Many homeowners misbelieve that there is no need to maintain vinyl siding. It is not entirely true. In fact, you need to wash your vinyl siding regularly. Both hand washing and pressure washing can be demanding processes.

While the hand washing option is cheap, it is hard work that requires a lot of time. On the other hand, pressure washing requires hiring a professional or buying a pressure washer, which will cost you money.

Vinyl can crack in regions with harsh weather conditions, so it is not a recommended material in the northern states. On the other hand, too hot weather may soften it, causing warping and even melting.

Once such changes occur, it is impossible to return the vinyl to the initial shape. Replacing siding is usually tricky and expensive, plus you will hardly match its color with existing. You also need to know that there are no options to repaint your facade once it fades.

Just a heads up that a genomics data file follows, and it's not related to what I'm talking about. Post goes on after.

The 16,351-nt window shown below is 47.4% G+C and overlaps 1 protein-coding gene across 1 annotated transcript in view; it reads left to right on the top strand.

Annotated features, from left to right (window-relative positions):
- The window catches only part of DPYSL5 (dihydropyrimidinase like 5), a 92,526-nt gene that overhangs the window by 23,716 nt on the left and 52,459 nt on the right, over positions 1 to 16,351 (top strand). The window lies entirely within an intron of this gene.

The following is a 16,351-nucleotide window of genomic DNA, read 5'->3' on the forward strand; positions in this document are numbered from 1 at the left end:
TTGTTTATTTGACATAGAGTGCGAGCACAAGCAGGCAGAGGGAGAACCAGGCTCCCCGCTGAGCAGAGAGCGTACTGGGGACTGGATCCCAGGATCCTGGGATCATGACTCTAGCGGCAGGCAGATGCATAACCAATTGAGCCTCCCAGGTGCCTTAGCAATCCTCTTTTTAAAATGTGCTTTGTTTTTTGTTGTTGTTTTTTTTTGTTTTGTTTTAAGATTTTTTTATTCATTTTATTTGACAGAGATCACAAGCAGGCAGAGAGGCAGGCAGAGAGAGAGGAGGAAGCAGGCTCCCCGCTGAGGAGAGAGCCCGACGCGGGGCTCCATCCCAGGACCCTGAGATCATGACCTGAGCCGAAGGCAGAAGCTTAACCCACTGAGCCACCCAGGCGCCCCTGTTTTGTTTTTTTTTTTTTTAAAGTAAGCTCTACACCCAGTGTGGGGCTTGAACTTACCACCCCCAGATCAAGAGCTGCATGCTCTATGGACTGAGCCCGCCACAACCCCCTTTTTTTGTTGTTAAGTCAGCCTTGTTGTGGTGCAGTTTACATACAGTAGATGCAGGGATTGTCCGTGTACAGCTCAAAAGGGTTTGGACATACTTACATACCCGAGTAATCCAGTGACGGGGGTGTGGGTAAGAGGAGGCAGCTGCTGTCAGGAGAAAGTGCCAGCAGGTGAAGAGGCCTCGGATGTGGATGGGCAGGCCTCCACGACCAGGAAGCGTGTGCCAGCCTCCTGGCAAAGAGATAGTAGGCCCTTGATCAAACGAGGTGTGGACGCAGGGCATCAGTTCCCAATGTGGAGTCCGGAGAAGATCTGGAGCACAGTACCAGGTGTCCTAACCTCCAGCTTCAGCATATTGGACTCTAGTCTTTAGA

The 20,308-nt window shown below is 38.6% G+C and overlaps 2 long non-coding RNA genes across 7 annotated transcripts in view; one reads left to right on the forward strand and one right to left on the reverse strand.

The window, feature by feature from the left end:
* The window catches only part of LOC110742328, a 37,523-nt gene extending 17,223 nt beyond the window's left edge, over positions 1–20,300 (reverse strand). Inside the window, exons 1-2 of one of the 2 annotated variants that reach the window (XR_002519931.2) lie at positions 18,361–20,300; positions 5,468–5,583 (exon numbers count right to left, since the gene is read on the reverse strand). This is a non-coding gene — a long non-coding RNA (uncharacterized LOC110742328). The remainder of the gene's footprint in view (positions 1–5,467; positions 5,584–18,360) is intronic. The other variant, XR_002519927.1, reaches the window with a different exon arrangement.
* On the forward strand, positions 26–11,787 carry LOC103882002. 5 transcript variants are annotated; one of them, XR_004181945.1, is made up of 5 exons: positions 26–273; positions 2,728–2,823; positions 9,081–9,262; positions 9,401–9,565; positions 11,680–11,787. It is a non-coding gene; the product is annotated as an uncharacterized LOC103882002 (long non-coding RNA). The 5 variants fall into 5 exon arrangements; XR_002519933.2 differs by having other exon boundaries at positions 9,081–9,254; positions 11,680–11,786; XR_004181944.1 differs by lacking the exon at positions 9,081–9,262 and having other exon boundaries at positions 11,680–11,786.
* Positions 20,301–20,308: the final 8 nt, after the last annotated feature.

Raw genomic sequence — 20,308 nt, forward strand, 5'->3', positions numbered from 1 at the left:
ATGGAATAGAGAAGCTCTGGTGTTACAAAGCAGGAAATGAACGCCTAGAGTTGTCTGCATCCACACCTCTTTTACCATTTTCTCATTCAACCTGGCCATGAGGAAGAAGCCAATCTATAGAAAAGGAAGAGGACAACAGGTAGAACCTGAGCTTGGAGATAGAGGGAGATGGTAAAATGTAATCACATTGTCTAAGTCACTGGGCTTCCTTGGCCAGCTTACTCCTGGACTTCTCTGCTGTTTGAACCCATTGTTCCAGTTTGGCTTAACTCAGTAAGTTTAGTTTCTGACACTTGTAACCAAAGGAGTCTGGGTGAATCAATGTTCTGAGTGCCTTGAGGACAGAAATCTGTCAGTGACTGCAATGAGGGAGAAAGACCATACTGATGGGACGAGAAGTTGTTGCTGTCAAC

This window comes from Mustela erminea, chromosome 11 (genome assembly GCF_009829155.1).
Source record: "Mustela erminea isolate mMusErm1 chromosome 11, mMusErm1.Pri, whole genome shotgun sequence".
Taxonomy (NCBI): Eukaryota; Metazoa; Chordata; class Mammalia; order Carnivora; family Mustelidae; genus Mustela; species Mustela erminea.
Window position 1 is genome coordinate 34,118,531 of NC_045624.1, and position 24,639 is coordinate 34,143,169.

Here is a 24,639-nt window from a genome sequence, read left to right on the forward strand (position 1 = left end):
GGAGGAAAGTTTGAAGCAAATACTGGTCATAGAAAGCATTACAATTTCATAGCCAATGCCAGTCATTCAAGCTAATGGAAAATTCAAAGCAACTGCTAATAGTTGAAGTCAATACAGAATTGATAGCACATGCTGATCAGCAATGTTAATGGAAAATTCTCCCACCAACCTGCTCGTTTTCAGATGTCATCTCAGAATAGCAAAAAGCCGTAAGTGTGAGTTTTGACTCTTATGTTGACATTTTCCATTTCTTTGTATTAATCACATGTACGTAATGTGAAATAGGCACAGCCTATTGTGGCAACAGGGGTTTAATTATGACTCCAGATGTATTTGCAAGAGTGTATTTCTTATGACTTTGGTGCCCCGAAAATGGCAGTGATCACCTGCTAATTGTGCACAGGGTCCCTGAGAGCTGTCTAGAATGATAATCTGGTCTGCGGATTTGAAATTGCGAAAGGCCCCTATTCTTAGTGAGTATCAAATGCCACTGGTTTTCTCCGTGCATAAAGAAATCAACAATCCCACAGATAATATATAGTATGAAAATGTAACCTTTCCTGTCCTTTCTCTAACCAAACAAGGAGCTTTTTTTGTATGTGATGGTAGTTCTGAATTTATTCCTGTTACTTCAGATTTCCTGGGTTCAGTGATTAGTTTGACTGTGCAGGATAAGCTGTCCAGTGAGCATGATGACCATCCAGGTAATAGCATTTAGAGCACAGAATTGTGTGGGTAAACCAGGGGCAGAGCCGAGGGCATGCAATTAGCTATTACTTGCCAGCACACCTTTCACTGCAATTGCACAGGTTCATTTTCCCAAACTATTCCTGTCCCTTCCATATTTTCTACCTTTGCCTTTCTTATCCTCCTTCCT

7. Cost

Wood Siding

The amount of money you need to set aside for wood siding will vary depending on the wood type. As you can guess, the price will increase with material quality. Plus, you should count on future maintenance costs.

On average, wood will cost you at least $5 to $10 per 1 sq ft (0.09 m2). In other words, the initial wood siding price for a home of 1,500 sq ft (139 m2) is approximately $10,000 to $11,000, but you can pay more or less, depending on the chosen wood quality.

In some cases, high-grade wood siding may cost more than 250% than quality vinyl siding, including material and installation expenses.

Vinyl Siding

Vinyl is much cheaper than wood and costs approximately $1.6 to $7 per 1 sq ft (0.09 m2) installed, plus $1 per square foot for insulation. That means you need to spend $3,000 to $7,000 for a house of 1,500 sq ft (139 m2) on average.